Thus is emerging not just two but possibly three administration senatorial tickets. First is the PDP-Laban’s five. Then there’s HNP’s 13 or more endorsees. Reportedly a-forming is a Du It Pilipinas, to consist of Duterte’s personal choices. It supposedly is the national version of Duterte’s old Davao-based Hugpong sa Tawong Lungsod. Du It Pilipinas will support exactly 12: the five PDP-Labans, five from HNP, one ex-senator, and likely musician Freddie Aguilar of a PDP-Laban splinter. That would incite all the more junking among the three Duterte-aligned groups.

Recent senatorial races tended to bunch up in the eighth to 15th slots. The tightness gave rise starting 1995 to large-scale “dagdag-bawas” (vote padding-shaving) at the provincial and district canvassing. This Election 2019 candidates who in surveys rank eighth or lower are likely to campaign only for themselves – and junk even party mates. In political calculations, ballots with only the “junker” marked for senator boost his ranking many times over than if there are others. Junking can infect even the already weakened Opposition, as certain candidates wish to dissociate from the much-maligned “yellow image.”

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The media barrage on measles outbreaks awoke Filipinos. Mothers afraid of having their tots vaccinated were horrified by news of infant deaths. Now they’re lining up by the thousands for the children’s long-delayed inoculation. Public health assurances have changed from safety to availability of injections.

Nearly two million tots up to age five missed measles shots. Dr. Susan Pineda Mercado, Philippine Red Cross deputy secretary general, advises working mothers to skip work this week and bring their children in for shots. Measles is highly contagious. Airborne, the virus can linger up to two hours where an infectee sneezed. Countless schoolchildren have been afflicted. If not them, carriers can be their own housemates and playmates. In need of shots are infants nine-15 months old, plus booster by the fifth year. Inoculation takes effect within 72 hours, and lasts for life.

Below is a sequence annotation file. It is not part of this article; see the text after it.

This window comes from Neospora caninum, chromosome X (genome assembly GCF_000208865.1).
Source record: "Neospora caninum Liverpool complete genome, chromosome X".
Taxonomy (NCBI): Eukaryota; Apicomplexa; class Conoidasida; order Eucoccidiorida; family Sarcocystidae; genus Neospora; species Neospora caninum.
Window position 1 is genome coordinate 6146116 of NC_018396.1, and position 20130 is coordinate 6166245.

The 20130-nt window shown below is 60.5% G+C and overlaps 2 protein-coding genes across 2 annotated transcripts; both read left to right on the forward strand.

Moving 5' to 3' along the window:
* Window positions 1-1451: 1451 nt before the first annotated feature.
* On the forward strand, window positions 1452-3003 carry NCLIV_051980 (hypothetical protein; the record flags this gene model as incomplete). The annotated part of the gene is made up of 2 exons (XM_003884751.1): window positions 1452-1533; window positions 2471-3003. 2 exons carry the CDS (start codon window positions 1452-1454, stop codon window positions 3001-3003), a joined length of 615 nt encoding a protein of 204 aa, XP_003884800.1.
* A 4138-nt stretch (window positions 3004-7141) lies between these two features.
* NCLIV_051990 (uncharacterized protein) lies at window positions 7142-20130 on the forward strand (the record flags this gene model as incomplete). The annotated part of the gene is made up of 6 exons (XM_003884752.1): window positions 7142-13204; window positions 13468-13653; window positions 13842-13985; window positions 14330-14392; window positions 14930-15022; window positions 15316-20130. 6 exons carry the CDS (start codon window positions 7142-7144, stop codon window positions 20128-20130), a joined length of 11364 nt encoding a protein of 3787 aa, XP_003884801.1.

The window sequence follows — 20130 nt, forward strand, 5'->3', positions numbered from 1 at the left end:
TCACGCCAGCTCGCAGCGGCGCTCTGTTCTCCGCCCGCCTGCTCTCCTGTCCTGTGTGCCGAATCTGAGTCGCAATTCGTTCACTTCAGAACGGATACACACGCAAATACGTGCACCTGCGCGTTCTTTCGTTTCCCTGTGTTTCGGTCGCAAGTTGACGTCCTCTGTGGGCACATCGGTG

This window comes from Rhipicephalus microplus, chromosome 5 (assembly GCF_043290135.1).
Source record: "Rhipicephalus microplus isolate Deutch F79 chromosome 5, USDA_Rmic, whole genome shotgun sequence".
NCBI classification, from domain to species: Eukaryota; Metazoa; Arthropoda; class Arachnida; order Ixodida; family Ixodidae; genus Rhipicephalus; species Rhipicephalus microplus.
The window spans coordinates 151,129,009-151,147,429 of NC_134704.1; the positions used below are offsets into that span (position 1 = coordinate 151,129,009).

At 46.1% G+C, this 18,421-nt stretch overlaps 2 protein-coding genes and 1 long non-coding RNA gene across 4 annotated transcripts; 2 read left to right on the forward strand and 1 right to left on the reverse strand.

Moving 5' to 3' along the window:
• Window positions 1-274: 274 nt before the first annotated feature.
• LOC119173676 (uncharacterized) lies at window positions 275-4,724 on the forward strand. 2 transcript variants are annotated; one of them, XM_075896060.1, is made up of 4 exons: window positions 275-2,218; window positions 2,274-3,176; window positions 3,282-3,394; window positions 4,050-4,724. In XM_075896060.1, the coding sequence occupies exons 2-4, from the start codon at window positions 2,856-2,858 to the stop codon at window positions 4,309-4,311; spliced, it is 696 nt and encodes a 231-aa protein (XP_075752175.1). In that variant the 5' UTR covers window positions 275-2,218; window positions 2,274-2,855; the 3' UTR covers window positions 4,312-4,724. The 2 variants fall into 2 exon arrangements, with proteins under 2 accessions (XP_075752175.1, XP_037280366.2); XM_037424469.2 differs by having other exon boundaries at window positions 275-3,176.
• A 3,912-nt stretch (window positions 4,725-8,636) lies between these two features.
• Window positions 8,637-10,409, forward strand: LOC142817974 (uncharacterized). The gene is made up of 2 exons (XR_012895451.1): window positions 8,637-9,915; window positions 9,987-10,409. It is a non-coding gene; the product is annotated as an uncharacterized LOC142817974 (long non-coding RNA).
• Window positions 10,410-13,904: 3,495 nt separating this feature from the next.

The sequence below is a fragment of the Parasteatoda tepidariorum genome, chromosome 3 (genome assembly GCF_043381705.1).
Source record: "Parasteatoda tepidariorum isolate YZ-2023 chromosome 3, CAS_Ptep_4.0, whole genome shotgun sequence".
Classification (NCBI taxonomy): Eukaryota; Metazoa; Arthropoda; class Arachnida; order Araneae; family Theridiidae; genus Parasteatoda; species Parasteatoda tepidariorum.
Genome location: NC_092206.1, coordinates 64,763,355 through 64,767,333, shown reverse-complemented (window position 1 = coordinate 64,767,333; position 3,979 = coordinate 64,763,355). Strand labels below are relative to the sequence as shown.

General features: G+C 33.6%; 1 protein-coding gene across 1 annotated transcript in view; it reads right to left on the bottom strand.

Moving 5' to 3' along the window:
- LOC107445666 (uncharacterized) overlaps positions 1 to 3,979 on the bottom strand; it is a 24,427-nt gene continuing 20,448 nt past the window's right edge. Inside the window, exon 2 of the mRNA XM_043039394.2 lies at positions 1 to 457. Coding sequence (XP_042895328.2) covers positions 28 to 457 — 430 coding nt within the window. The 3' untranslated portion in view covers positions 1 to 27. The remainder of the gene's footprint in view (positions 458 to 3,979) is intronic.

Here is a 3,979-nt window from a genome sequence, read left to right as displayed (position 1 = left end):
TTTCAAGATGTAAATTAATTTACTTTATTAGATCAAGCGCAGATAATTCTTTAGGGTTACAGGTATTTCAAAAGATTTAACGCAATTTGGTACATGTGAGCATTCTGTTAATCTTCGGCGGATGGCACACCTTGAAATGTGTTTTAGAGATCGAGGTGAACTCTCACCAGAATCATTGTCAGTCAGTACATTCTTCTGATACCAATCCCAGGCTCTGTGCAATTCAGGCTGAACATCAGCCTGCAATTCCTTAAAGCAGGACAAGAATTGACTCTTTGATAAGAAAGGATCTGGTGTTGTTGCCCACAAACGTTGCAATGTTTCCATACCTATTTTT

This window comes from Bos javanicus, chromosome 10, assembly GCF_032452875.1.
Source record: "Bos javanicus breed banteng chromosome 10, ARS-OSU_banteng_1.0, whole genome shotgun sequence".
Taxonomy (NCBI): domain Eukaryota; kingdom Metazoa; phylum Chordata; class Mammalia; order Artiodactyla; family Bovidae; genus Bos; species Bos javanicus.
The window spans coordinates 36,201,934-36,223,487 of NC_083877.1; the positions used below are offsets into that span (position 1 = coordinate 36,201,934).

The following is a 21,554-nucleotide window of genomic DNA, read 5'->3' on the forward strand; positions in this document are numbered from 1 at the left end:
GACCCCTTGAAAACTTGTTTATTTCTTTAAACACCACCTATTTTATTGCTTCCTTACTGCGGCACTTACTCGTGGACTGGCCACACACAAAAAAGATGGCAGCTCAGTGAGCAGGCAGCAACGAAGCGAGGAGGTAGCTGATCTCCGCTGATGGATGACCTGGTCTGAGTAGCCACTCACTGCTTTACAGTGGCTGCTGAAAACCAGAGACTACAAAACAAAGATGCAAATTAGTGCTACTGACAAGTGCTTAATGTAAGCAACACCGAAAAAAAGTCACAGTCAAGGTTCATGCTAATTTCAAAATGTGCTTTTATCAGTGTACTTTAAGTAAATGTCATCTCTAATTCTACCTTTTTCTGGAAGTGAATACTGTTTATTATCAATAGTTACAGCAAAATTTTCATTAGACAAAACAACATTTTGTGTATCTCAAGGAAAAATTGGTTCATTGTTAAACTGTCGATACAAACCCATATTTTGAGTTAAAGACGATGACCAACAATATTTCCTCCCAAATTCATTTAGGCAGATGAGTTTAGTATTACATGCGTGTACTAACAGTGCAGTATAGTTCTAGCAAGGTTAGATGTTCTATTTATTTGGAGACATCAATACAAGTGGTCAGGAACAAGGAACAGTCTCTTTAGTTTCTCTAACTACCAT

Measles is associated with rashes and high fever. Early symptoms can be mere coughs, colds, and eye redness. But mothers mustn’t panic and self-conclude it’s measles, says Mercado. A former WHO officer for Western Pacific and health undersecretary, she advises that the child be brought first to the barangay health clinician. Diagnosis will separate those who can stay home for ordinary flu, or be hospitalized for measles.

The vaccination rate for measles, usually administered along with anti-mumps and -rubella, had been in decline for more than five years. The culprits: weak government health warnings and barrio penetration, and a rash of fake vaccines and anti-vaxxer false news. It worsened in 2016 with the misuse of more than 55 percent of government inoculation funds for a then-unknown dengue vaccine. Subsequent deaths blamed on Dengvaxia resulted in mothers shunning all vaccines altogether. One thing worried moms should know is that measles shots have been around since 1963, and they and their parents have likely had it. It’s proven effective, so good also for the next generation.

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Catch Sapol radio show, Saturdays, 8-10 a.m., DWIZ (882-AM).

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Credit belongs to : www.philstar.com